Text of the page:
Oct. 15, 2013 07:16
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After foregoing its chance to have an oversight role by denying the applications last month from two charter operators to open Type 1 charter schools, the Lafayette Parish School Board will still be forking over state MFP dollars to the two companies following a decision Tuesday by a committee of the Louisiana Board of Elementary and Secondary Education. Photo by Robin May


After foregoing its chance to have an oversight role by denying the applications last month from two charter operators to open Type 1 charter schools, the Lafayette Parish School Board will still be forking over state Minimum Foundation Program dollars to the two companies following a decision Tuesday by a committee of the Louisiana Board of Elementary and Secondary Education. Photo by Robin May
The Lafayette Parish School Board denied the opening of two Type 1 charter schools last month, thereby losing any oversight role in how the schools are operated following Tuesday's decision by the state Board of Elementary and Secondary Education approving the companies as Type 2 charters.

The main difference is that because these new schools will be Type 2 charters, the LPSB will have no say in how the schools are operated - that duty now goes to BESE - even though both will be located within the parish and operating on money that once went into the school system's coffers.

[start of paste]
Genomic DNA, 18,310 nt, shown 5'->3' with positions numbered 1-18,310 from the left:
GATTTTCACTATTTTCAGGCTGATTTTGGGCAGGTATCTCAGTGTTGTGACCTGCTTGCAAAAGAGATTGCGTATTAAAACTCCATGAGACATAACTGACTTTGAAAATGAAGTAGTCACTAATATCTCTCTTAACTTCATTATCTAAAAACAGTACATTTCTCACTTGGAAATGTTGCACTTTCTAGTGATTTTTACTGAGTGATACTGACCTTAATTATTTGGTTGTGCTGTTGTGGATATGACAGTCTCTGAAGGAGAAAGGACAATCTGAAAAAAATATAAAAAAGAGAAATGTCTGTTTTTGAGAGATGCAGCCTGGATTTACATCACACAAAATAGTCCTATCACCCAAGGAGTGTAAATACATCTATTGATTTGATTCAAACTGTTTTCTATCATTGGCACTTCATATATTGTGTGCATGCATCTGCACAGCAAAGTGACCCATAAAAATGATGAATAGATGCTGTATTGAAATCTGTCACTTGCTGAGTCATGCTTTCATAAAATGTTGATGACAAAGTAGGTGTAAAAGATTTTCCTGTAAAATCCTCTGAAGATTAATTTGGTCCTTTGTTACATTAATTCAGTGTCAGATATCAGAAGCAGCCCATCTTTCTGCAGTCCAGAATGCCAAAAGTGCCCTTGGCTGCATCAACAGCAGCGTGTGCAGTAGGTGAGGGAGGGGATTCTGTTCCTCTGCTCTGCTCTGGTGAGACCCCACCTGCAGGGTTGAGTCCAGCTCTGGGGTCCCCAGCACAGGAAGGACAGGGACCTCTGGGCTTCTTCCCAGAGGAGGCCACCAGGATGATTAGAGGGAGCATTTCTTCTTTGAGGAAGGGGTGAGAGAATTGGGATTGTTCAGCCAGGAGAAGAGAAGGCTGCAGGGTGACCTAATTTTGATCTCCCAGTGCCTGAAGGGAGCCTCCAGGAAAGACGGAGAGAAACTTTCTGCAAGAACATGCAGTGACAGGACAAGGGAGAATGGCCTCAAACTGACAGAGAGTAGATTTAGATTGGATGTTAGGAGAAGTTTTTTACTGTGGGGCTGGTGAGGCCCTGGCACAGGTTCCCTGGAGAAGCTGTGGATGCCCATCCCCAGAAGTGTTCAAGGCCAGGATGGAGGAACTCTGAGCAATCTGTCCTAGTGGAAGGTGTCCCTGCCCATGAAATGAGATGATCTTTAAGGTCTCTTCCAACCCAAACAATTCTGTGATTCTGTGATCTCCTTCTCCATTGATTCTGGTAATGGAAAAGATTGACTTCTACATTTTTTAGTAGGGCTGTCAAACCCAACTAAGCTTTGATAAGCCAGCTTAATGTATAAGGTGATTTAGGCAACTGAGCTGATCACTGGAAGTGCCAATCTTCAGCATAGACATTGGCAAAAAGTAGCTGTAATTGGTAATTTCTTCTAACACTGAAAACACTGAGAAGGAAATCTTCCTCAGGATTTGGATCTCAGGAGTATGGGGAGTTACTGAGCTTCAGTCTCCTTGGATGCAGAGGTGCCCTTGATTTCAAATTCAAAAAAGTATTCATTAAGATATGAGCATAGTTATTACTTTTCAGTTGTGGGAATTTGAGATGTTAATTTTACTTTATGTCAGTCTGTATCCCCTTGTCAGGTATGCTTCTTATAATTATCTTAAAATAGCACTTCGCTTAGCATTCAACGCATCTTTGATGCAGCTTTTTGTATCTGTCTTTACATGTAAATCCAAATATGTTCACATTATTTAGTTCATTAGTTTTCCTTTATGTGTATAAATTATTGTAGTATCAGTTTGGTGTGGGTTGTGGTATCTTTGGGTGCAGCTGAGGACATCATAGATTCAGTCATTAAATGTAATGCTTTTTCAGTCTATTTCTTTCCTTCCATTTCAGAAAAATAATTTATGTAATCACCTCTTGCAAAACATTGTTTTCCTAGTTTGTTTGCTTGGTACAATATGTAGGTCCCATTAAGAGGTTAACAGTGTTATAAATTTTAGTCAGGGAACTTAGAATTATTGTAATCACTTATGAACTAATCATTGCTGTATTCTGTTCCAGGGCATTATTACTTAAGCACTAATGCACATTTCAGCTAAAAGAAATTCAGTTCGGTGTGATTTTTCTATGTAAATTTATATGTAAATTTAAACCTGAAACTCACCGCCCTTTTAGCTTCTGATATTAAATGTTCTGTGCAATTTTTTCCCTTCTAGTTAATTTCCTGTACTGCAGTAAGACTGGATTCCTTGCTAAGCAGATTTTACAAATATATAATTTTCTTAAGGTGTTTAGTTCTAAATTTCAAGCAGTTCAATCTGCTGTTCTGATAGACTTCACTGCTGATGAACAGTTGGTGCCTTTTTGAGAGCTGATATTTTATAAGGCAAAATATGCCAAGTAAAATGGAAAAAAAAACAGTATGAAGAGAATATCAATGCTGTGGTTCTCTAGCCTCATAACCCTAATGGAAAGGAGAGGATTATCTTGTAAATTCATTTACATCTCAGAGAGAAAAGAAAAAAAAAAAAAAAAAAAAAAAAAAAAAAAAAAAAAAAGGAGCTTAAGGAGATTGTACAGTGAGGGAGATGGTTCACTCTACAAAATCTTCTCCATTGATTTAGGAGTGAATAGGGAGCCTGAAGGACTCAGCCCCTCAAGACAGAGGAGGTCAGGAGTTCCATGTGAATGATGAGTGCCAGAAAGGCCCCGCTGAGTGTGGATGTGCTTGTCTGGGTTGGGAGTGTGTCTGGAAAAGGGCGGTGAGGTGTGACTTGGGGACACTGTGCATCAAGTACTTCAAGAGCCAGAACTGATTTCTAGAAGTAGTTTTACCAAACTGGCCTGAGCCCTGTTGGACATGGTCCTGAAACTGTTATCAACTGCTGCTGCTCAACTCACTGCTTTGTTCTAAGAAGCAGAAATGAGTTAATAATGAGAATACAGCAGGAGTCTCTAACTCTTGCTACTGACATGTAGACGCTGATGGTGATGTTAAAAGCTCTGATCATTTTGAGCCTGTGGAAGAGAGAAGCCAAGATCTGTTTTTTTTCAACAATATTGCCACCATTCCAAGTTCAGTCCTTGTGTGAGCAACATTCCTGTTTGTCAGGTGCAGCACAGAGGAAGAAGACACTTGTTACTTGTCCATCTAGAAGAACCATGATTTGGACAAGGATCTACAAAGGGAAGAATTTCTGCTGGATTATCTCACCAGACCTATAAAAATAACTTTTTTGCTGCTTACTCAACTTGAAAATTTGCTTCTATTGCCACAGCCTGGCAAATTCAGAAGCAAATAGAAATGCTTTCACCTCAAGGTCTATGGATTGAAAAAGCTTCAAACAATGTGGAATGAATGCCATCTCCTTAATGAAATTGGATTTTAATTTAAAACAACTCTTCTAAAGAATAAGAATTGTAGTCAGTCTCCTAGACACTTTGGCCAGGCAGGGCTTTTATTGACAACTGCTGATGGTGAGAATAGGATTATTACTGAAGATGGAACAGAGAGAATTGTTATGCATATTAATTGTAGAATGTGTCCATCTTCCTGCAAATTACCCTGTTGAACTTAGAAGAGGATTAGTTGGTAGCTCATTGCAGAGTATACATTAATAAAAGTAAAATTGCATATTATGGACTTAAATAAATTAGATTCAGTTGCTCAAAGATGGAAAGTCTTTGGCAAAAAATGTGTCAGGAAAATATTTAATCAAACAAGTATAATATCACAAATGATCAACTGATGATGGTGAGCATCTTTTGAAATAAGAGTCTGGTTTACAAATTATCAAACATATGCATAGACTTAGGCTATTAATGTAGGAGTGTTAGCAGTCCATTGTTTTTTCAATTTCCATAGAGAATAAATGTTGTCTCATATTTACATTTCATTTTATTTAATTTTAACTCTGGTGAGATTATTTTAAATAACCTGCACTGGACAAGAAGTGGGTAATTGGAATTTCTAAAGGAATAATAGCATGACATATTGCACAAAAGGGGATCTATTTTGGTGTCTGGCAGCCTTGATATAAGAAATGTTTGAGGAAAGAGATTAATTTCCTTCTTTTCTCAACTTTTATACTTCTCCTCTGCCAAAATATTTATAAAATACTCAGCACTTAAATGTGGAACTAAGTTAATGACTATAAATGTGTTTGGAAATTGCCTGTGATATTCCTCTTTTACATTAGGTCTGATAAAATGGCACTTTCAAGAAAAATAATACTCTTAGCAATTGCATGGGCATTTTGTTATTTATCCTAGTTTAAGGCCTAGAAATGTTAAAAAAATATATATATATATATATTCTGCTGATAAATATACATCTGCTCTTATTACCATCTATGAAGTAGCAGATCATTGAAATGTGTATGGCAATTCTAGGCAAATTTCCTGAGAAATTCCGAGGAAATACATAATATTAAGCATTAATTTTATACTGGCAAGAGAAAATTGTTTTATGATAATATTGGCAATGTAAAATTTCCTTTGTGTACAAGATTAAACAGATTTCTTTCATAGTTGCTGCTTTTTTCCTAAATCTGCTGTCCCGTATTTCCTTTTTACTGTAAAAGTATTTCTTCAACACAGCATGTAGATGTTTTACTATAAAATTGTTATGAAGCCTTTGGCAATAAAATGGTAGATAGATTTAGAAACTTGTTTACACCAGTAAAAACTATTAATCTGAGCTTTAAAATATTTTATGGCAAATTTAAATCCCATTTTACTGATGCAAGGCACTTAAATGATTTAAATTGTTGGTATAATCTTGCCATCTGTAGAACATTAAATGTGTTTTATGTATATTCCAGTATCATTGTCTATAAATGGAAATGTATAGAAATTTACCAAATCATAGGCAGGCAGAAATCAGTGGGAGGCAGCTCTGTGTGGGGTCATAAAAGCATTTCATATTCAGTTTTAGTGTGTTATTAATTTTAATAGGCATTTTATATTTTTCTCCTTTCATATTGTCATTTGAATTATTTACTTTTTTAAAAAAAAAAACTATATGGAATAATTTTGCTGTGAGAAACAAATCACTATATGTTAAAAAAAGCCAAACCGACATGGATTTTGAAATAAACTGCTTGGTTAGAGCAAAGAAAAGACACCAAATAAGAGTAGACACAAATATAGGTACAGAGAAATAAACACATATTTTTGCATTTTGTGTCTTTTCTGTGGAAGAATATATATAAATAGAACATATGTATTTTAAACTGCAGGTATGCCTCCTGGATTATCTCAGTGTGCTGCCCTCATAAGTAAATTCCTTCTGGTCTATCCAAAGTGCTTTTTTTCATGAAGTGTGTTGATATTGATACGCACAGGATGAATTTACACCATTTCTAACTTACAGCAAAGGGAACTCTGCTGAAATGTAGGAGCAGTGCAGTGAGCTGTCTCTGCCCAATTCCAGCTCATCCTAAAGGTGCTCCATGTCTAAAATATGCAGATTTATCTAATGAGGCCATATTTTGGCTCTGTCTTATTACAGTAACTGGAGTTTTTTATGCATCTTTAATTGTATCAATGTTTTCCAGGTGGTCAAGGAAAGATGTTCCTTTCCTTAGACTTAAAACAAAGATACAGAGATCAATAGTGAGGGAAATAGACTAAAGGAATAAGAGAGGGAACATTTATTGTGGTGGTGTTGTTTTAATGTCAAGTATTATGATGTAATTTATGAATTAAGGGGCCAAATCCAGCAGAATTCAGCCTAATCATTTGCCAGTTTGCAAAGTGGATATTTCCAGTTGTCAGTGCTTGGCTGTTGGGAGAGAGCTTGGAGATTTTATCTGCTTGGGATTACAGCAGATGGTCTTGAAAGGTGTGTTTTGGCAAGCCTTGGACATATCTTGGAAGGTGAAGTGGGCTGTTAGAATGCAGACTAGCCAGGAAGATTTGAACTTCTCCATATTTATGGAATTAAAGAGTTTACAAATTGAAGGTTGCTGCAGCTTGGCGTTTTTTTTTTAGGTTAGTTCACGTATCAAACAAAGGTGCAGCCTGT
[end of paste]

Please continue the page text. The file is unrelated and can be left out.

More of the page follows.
As The IND reported in August (read that story here), the charters would be a reality in Lafayette Parish, whether the LPSB liked it or not. And as that story also noted, both companies - Charter Schools USA and National Heritage Academies - would respond to LPSB's denial by changing their application status from a Type 1 to a Type 2 operation, thereby leaving the final decision in the hands of the state board, which, as expected, approved both requests during Tuesday morning's committee meeting.

The only votes against the two proposals came from BESE members Carolyn Hill and Lottie Beebe.

Both charter companies say they anticipate having at least one school up and running at the start of the next school year.

Speaking in favor of the charters during this morning's meeting were the mayors from Broussard and Youngsville.

"We have a lack of facilities and we are growing fast," explained Youngsville Mayor Wilson Viator. "We have grown 46 percent in the last two and half years. I am fully behind the charter schools wanting to come in come in and make an investment into our community.   Overcrowding is a serious problem and we fully support charter schools helping to alleviate overburdened classroom sizes for our students and our teachers."

Broussard Mayor Charlie Langlinais echoed that sentiment, saying "We are at absolute capacity and in 10 years our population will double.  This isn't the final solution but it is a current solution and with the demand for quality education in Broussard and Youngsville.  I still don't have a plan from the LPSB that addresses our concerns and needs.  If the charter school doesn't provide top performing opportunities, parents won't send their kids there.  I appreciate the BESE Committee's support and both myself and my council look forward to working with the team opening the charter school to start serving citizens as soon as possible."

BESE will render a final decision on Wednesday, though it's unlikely the outcome will change as tomorrow's vote is more or less a formality sealing Tuesday's committee vote.